What's next: Now the Senate can begin a potentially dayslong amendment process before a final vote as early as this week, Axios' Alayna Treene reports.

What we're watching: Democrats and green groups hope to see way more clean energy measures in the multitrillion-dollar, Democrats-only reconciliation plan they plan to move separately.

3. How rising gas prices could hurt climate action

Illustration: Shoshana Gordon/Axios

Cutting oil production before we cut our demand for oil could undermine much of the progress that needs to be made on climate change, Axios outside contributor Amy Harder writes.

Why it matters: If companies cut back on producing oil but consumers don’t cut back on consuming it, demand will exceed supply and prices will shoot up. That’s bad for our pocketbooks and risks the transition to cleaner energy.

Driving the news: This appears to be the track we’re on. Lurking in the shadows of the pandemic-induced roller coaster of oil prices we’re on now is a deeper, systemic shift within the oil industry and its investors.

  • Wall Street is demanding that oil companies invest less in new oil discoveries and more in cleaner energy (and pay off debts).
  • In response to that pressure and the collapse in oil prices in 2014, industry investments in new oil and gas resources have collapsed in recent years, according to Bob McNally, president of consulting firm Rapidan Energy Group.

Yes, but: Despite ambitious goals to reduce heat-trapping emissions, most countries have not passed laws that significantly reduce oil demand by targeting consumers through taxes or mandates.

  • Instead, most countries are pursuing less politically toxic options, like regulations that indirectly (and slowly and unevenly) reduce oil consumption.
  • "If we curb supply but not demand, oil prices will spike well into the hundred-dollar range," said McNally. "Gasoline prices would follow. Such an oil price spike would harm the economy, the political careers of elected officials, and the energy transition."

Keep reading

Editor's note: Amy Harder is VP of publishing at Breakthrough Energy. Previously full time at Axios, Amy's now an outside contributor.

4. Visualizing U.S. mileage ahead of Biden's plan
Data: EPA; 2020 data is preliminary. Chart: Axios Visuals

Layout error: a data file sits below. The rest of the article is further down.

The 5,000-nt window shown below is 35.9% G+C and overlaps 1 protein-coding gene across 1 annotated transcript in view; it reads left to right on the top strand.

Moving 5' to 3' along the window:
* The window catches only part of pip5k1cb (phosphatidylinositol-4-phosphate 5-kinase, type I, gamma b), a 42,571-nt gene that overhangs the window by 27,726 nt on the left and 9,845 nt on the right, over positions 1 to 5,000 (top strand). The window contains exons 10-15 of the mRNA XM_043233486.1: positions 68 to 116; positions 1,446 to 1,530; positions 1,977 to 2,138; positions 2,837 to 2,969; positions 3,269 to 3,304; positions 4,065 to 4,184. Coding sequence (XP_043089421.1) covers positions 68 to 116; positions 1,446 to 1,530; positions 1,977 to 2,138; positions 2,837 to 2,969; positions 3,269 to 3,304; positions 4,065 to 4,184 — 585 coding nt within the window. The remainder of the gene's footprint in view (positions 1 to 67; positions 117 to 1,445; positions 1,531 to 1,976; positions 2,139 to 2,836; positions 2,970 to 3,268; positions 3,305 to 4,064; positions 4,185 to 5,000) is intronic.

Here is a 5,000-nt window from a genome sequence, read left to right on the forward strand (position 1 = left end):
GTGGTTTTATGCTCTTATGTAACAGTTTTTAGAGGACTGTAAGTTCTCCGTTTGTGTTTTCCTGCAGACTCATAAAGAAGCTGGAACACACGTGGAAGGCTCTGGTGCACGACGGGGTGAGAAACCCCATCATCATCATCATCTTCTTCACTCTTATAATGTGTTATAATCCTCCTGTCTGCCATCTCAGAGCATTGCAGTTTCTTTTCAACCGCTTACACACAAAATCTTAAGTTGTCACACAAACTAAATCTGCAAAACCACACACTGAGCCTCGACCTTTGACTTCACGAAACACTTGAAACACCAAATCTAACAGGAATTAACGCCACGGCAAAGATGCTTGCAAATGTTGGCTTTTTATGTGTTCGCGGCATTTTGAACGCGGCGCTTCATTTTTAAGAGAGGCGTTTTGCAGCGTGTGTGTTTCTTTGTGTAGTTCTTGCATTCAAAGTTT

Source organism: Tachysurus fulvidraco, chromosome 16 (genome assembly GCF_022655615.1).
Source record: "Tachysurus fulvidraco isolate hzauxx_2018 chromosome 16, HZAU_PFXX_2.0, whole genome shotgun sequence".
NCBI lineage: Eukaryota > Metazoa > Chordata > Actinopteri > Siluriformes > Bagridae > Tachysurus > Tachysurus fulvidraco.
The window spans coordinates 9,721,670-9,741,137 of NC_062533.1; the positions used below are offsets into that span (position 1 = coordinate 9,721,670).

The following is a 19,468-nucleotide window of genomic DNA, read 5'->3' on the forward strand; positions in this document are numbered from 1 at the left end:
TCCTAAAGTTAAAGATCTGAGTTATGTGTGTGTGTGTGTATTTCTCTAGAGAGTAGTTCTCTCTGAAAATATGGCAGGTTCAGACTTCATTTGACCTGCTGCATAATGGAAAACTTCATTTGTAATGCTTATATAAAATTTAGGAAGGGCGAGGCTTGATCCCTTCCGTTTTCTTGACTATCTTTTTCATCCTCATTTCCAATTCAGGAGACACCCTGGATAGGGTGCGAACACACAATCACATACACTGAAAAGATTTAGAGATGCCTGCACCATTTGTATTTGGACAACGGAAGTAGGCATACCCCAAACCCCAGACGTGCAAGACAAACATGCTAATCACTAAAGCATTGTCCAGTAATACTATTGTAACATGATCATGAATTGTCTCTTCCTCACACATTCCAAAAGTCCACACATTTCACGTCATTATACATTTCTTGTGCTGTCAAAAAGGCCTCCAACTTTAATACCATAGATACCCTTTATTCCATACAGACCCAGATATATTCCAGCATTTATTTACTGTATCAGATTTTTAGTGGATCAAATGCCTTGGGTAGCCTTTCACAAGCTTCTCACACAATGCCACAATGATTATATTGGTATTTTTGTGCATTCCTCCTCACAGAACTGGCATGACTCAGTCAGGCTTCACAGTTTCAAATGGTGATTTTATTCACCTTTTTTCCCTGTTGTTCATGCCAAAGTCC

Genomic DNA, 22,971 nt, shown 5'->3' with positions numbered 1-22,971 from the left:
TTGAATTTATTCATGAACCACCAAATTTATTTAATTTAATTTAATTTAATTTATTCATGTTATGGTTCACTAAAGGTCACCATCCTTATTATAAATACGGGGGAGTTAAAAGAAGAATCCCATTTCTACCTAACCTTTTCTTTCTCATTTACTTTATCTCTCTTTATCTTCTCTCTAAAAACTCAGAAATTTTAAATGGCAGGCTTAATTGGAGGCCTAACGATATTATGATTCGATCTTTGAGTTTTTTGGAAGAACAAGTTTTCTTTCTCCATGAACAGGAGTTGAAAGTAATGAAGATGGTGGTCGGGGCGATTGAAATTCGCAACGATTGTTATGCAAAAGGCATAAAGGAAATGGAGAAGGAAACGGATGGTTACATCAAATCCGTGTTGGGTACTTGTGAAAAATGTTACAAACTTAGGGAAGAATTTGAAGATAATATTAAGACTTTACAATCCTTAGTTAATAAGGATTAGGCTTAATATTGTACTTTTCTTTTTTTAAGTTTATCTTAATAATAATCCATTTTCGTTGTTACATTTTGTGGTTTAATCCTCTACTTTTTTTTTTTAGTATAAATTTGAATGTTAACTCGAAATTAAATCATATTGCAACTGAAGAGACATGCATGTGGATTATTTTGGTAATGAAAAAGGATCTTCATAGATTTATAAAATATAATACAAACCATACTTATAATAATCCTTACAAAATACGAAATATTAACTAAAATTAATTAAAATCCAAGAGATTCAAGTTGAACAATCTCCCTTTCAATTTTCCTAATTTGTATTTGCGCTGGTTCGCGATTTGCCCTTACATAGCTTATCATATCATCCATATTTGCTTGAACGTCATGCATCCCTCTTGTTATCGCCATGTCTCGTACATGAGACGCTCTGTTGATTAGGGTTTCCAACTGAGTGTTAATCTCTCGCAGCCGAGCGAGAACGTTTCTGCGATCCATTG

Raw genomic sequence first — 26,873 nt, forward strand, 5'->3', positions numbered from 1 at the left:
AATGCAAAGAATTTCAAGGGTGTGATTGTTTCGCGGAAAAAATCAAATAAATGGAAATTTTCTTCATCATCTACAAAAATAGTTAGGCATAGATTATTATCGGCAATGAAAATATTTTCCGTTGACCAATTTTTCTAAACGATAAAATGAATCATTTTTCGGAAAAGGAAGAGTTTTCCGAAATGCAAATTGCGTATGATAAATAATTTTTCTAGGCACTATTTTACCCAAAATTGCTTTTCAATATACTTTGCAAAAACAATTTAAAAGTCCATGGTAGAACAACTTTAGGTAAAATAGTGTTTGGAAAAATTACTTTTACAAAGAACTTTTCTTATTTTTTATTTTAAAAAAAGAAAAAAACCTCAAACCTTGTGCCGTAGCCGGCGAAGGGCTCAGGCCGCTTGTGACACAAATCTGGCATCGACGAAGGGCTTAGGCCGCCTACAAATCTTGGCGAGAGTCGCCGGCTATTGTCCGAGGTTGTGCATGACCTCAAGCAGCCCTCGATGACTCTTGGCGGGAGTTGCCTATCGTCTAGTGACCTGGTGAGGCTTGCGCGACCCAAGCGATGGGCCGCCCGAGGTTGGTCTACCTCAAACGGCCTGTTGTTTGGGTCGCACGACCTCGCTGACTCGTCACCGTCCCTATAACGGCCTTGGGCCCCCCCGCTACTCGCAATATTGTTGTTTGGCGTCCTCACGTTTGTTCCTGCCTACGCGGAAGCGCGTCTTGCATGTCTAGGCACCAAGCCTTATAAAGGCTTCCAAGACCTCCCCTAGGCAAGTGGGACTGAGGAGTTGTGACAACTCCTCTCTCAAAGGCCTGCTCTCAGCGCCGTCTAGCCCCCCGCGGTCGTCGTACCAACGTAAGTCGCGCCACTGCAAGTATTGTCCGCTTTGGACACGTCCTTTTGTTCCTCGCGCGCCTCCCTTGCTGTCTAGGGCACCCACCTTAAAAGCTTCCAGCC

With the Biden's team reportedly on the cusp of floating new gas mileage rules, the chart above gives a sense of where things stand today, Ben writes.

The big picture: Transportation is the country's largest source of carbon emissions, and better mileage from passenger cars and trucks is one tool for curbing them.

Catch up fast: Obama-era rules required a fleetwide average of over 36 miles-per-gallon under real-world conditions by the mid-2020s, but Trump officials scaled them back.

Go deeper: Biden plan would tighten mileage for new cars over the next four years (Washington Post)

5. New York's new electric ride-hailing service has a twist

Revel's fast-charging Superhub in Brooklyn. Photo: Revel

Revel is launching a ride-hailing service in New York City today that sets itself apart from Uber and Lyft: every car is a Tesla, and all the drivers are employees, Axios' Joann Muller reports.

Why it matters: Revel's business model will test whether EVs are up to the challenge of nonstop service and whether gig workers are the only way a ride-hailing service can expect to make money.

  • While Uber and Lyft say they intend to shift their networks to EVs, they've fought attempts by drivers to seek employee status — and the pay and benefits that come with it.

Driving the news: Revel will begin with 50 custom-painted Tesla Model Ys available for pickups and dropoffs below 42nd Street in Manhattan.

  • Unlike the traditional ride-sharing model, the cars will be owned and maintained by Revel, and they are licensed by the New York City Taxi and Limousine Commission.

Keep reading